Clueless Website Disses St. Louis Barbecue Scene

Real estate website Clever places St. Louis in the bottom half of its rankings of the nation's best barbecue cities

Three words: Stellar Hog brisket.
Mabel Suen
Three words: Stellar Hog brisket.

Another day, another click bait-y article on a virtually unknown website downplaying the St. Louis food scene. This time, the offender is Clever, a real estate site that matches buyers and sellers with agents (in other words, not a food website); the subject is barbecue, a sacrosanct St. Louis culinary institution that anyone born within one hundred miles of the arch is bound by duty to defend.

In a recent analysis conducted by Clever to determine the "Best BBQ Cities in America," St. Louis comes in at number 26 out of 50 — a ranking that puts our fair city in the bottom half of the list, coming in under such places as Las Vegas, Nevada, Jacksonville, Florida, and Sacramento, California.

Sacramento style style ribs? Never heard of 'em.

In laying out its methodology, Clever reveals that it relied heavily on factors that may speak to the sheer number of barbecue establishments in a city but do not get to the heart of what makes a barbecue city so great. Using such indicators as the number of barbecue restaurants per capita, the average distance between barbecue restaurants  and the number of Kansas City Barbecue Society Master Series competitions hosted within the last ten years  — a fraught indicator, as the competition circuit has been criticized for disproportionally excluding Black pitmasters due to barriers to entry like cost and time required to participate — Clever arrived at a roundup of 50 places that, while not all bad, raises some serious questions about how one can quantify something that, at its heart, is a qualitative, cultural phenomenon.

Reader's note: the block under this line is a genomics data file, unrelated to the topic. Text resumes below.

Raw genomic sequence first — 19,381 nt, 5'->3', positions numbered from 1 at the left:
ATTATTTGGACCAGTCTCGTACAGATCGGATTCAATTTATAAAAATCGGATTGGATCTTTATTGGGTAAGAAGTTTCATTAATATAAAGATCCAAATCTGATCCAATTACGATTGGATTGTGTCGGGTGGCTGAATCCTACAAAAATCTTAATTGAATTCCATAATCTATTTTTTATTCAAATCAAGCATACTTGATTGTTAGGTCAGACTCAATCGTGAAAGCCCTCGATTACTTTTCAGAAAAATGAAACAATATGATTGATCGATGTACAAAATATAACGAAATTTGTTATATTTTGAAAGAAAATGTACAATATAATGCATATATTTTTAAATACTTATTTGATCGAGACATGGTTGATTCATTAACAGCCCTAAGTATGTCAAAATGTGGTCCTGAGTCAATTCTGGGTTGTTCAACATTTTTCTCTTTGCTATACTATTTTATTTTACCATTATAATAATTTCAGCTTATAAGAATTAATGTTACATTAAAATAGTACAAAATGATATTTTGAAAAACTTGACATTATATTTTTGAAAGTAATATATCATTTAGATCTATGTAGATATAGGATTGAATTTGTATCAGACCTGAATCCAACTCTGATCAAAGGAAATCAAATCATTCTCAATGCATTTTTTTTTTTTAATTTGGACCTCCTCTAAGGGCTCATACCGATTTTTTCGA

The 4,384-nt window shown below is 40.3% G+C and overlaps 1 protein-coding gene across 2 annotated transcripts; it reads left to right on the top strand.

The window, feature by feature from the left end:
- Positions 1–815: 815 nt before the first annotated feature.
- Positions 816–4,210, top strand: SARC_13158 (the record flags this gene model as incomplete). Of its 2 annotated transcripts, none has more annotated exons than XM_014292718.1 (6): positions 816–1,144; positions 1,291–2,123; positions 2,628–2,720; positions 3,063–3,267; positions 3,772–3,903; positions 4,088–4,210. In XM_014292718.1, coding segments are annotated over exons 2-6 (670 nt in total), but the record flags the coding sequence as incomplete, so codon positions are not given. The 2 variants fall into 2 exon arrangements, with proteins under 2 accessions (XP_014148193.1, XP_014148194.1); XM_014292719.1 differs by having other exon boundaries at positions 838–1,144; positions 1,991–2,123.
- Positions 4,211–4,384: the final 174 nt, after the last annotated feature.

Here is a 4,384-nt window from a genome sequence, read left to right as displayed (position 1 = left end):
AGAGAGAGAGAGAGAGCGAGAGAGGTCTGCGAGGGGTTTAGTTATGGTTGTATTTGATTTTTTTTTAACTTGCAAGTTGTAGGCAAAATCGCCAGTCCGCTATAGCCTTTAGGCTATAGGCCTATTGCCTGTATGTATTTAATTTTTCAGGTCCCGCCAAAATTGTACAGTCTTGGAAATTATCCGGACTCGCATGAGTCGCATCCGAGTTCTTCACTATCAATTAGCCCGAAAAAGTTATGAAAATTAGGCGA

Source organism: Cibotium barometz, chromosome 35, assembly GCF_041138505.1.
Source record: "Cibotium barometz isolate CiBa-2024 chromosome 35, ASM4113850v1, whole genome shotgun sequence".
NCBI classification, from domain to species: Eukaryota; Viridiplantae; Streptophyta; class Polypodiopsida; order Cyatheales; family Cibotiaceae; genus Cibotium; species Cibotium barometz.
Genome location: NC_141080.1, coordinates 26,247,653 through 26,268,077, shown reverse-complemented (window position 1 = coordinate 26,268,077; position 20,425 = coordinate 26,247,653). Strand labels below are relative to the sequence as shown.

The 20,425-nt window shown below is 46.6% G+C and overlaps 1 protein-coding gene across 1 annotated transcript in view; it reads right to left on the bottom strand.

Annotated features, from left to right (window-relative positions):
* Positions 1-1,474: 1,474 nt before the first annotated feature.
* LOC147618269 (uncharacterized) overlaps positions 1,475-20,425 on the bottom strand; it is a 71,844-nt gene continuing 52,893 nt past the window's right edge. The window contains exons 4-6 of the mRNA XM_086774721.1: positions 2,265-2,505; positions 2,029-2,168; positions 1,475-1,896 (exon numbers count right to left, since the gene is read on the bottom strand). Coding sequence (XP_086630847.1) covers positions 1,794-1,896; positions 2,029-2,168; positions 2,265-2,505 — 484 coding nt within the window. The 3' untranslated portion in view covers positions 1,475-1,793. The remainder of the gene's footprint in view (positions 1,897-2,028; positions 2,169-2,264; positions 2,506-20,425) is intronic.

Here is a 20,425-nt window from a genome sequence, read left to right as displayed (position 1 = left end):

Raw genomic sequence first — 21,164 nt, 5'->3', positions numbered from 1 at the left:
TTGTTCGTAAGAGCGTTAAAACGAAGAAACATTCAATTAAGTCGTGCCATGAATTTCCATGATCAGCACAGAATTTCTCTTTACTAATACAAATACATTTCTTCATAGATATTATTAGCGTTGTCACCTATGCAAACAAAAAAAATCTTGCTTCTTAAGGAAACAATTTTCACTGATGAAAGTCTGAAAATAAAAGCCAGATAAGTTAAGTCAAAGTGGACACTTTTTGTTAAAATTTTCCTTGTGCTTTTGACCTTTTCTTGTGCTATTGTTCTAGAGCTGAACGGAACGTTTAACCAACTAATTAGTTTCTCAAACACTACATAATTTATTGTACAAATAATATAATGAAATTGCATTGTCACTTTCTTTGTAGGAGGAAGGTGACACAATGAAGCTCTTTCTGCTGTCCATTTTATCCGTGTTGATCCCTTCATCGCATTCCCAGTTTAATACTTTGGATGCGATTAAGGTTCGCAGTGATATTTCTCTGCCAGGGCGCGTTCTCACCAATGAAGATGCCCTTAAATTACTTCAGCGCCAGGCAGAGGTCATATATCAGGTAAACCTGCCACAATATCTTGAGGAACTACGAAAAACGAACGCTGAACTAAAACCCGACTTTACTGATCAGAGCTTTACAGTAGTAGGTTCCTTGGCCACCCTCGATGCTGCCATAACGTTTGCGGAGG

The short answer is you can't. St. Louis may not tick all of the quantitative boxes that Clever uses to determine barbecue "greatness," but what it does have is the joy of backyard porksteaks slathered in Maull's and enriched with half the can of Busch that your jorts-wearing uncle pours on while manning the Weber kettle. It has St. Louis style spareribs cooked in big black smokers on Saturday afternoons in the grocery store parking lot. It has snoots and rib tips piled atop a slice or white bread lining a styrofoam container, Stellar Hog's weekends-only beef ribs that will take your breath (and maybe a few years of life) away, BEAST Craft BBQ's outrageously delicious pork steak and Mike Emerson, a barbecue ambassador whose tireless efforts have helped put our city's entire food scene on the map. If measuring greatness by these in-your-soul metrics means we rank lower than San Jose, California on some silly list, so be it.

This is not the first time a real estate company failed to get the grandeur of our city's culinary delights. Last November, all but ignored St. Louis' robust doughnut culture when it release its list of the "Best Cities for Donut Lovers;" we didn't crack the Top 50.

Stick to interest rates and commissions, realtors. Let us handle the smokers.

We are always hungry for tips and feedback. Email the author at [email protected]

About The Author

Cheryl Baehr

Cheryl Baehr is the dining editor and restaurant critic for the Riverfront Times and an international woman of mystery. Follow her on the socials at @cherylabaehr
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